6. Results

6.1. Description of the Sample

The sample (n = 87) corresponds to 71 municipalities, with a population ranging from 17 inhabitants to 20,254 inhabitants, divided into:
  • <300 inhabitants. → 31%
  • 300–500 inhabitants. → 25.5%
  • 500–1000 inhabitants. → 16.6%
  • >1000 inhabitants. → 26.6%
The average population (2019) of the municipalities is 968 inhabitants.
  • Minimum: 17 inhabitants (Castell de Cabres)
  • Maximum: 20,254 inhabitants (Requena)
The average population density is 32.83 persons/km2
  • Minimum: 0.55 persons/km2
  • Maximum: 569.25 persons/km2
According to the indicator measuring the risk of depopulation (provided by the regional government), the municipalities in the sample correspond to:
  • Very high risk of depopulation: 19 municipalities
  • High risk of depopulation: 19 municipalities
  • Moderate risk of depopulation: 17 municipalities
  • Absence of risk: 16 municipalities.

6.2. Results and Discussion

We created a dendrogram for the clusters’ representation (Figure 4). The vertical axis of the dendrogram represents the distance or dissimilarity between the clusters, and the horizontal axis represents the observations (municipalities). The dendrogram is intuitive to interpret: each joining of the clusters is represented on the graph by colours.
In Table 4, the clusters are described according to the most important variables of each cluster. The percentage of the variables for every cluster was calculated. The values in bold represent the highest percentage of the variable values for each cluster. The distribution of the individuals in the four clusters reveals that the first (in the red colour) accounts for 10% of the respondents, the second (in green) accounts for 55%, the third (in blue) accounts for 15%, and the fourth (in light blue) accounts for 19.5% of the sample.
Two important groups emerged from the interpretation of the four clusters that define rural areas in terms of internet access.

6.2.1. Rural Areas with a Lower Internet Access

Cluster 1 and cluster 2 are characterised by municipalities with a lower number of inhabitants and difficulties in accessing the internet. In total, 60% of them correspond to municipalities with fewer than 500 inhabitants. The vast majority need an alternative to cable/fibre in order to provide their homes with an internet connection. Many do so through an outside company with the hiring of high-speed internet connection (ADSL) (cluster 2). Other municipalities probably opt for the best quality/price option when contracting through a local operator wireless networks (e.g., Wimax) (Cluster 1). The speed achieved in both does not reach 10 Mbps, and the public Wi-Fi offered to the inhabitants in the village is provided through a single public space, such as the town hall building. In fact, there is no good territorial coverage in general, and the opinion on the neighbouring confirms this in the same way. According to local resources, they have a public website for inhabitants, but it is not updated, and even the administrative procedures they offer are not being used by population. Despite this, they do not plan to carry out actions in the short or long term, although they are aware of the importance of this challenge.

6.2.2. Rural Areas with Proper Internet Access

Most of the municipalities belonging to clusters 3 and 4 have more than 500 inhabitants, although 30% of cluster 4 corresponds to municipalities with a smaller number of inhabitants. Municipalities in both cluster 3 and 4 have cable/fibre and 100 Mbps of speed, contracted by an external company. However, there are some differences between the two clusters. In cluster 4, most of the local councils provide a significant number of public spaces with public Wi-Fi. Likewise, they have good territorial coverage, as well as a good assessment from neighbours. Additionally, they provide updated local resources, and are planning actions to further improve access to their neighbours. They are planning actions such as applying for the WiFi4EU-2020 voucher; offering training, especially for middle-aged and older people, as well as training actions for local commerce; and changing their internet service provider. The state is quite different in cluster 3, where the territorial coverage is lower, as is the perception of neighbours who are not using online administrative procedures. Given the situation, and despite being municipalities with more population, their local councils are not planning actions in order to face this failure, unlike the others.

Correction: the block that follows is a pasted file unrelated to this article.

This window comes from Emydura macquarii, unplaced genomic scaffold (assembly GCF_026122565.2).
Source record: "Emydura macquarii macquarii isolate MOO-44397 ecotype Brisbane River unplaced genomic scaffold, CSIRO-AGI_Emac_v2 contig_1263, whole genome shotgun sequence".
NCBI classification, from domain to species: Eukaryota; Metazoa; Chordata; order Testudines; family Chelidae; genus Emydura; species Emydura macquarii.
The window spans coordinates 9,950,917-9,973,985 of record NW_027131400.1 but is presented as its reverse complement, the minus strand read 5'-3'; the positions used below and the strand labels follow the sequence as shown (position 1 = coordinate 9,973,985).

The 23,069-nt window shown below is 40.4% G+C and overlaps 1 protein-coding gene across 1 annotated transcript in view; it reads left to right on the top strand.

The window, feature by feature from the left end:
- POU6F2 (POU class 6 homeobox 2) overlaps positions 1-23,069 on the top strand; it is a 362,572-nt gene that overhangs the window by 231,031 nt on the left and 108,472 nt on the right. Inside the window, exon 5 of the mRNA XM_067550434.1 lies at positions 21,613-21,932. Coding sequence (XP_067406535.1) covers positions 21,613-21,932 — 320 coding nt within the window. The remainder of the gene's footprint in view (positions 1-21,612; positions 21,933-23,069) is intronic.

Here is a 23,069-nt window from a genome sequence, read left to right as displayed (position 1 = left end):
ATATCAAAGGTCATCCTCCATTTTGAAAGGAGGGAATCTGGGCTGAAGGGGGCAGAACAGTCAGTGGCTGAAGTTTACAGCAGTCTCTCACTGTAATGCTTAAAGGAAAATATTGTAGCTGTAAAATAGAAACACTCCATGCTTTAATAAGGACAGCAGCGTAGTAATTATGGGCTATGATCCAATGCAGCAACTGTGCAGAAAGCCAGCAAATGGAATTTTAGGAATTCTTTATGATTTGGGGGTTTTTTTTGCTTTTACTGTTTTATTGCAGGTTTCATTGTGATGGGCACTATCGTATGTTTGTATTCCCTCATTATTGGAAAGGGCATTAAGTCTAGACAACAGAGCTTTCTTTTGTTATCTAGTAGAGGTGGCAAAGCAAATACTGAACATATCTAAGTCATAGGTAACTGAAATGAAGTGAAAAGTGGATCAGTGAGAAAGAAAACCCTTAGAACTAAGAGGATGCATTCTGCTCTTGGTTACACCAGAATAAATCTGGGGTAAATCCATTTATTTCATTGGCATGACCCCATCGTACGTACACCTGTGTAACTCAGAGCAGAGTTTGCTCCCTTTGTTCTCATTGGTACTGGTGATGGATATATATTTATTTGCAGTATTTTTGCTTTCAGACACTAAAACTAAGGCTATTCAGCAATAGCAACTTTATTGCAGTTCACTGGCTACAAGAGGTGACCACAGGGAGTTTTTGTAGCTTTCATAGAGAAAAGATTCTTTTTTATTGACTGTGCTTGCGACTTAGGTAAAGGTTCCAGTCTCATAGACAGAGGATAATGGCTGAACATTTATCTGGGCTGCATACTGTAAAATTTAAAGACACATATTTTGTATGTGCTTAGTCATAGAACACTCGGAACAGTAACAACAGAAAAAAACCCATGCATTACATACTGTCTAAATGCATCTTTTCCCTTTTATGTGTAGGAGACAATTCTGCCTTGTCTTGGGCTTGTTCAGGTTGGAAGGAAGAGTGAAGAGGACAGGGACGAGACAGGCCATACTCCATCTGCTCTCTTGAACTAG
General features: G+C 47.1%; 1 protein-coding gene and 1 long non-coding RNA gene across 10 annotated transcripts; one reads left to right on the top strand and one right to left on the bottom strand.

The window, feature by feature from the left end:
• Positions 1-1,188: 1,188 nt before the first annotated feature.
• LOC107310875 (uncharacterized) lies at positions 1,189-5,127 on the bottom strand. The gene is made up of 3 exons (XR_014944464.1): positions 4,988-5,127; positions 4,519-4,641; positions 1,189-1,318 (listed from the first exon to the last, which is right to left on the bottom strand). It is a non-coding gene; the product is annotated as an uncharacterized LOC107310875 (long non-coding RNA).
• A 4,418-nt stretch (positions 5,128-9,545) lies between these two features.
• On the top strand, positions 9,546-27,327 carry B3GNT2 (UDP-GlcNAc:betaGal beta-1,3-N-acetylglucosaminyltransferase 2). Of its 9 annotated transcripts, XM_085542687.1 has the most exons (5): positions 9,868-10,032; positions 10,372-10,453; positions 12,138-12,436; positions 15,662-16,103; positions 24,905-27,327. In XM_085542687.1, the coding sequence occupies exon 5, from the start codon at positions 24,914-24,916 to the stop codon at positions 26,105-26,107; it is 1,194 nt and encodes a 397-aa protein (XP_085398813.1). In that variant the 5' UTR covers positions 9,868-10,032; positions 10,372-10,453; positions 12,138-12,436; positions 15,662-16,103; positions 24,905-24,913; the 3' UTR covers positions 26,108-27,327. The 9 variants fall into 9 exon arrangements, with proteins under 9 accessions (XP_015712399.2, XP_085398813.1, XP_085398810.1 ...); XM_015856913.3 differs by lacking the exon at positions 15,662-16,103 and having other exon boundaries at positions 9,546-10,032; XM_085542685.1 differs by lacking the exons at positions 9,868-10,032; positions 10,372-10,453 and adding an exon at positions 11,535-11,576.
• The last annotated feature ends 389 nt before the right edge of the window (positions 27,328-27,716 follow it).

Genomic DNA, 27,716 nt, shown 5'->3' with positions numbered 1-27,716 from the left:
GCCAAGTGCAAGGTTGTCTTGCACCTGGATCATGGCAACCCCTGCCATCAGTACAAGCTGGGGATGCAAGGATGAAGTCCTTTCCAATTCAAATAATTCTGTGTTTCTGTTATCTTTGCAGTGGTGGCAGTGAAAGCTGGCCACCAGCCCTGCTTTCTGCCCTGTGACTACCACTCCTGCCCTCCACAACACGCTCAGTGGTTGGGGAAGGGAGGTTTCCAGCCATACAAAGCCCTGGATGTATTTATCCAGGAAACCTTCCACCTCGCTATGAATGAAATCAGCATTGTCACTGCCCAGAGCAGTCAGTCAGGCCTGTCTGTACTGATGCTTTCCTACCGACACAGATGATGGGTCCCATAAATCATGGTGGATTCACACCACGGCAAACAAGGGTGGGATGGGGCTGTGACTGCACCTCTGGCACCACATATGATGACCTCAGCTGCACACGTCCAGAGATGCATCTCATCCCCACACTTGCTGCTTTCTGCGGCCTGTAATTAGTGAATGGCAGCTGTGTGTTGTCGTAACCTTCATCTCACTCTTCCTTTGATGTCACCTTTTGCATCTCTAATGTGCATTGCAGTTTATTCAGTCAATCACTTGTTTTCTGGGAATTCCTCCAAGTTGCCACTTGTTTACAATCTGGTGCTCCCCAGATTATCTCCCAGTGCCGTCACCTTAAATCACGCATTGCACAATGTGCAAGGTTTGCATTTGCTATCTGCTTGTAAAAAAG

During the Covid-19 confinement, access to the internet became even more of an essential tool for the protection of our health, as well as for a range of essential tasks in the work or education, while our everyday movements are restricted. Rural areas face unprecedented challenges that, from now, have been increased. In order to cope with these changes and make important decisions, people in rural areas must have access to information and communication. According to the respondents, there are a wide number of sectors that are hampered by the lack of proper infrastructure (Figure 5). Most of the sectors were very important during the confinement, such as education, health, administration, commerce and work. As such, rural areas faced a major challenge in technologies that prevented, on several occasions, the carrying out of important tasks, such as education. According to the municipalities in the Valencia region, the sectors that were the most affected by the lack of internet were related to its greatest use, i.e., administrative procedures, e-commerce and teleworking, as well as tourism. The first made clear the need for good internet access, accompanied by the lack of resources and training on the part of local councils, which—most of the time—did not have a good platform to carry out the procedures. The second indicated that great Covid-19 implications have originated in teleworking and e-commerce, and have increased substantially, even meaning an opportunity for rural areas. Then, faced with the Covid-19 crisis, rural tourism has been given a boost in technologies to show its potential.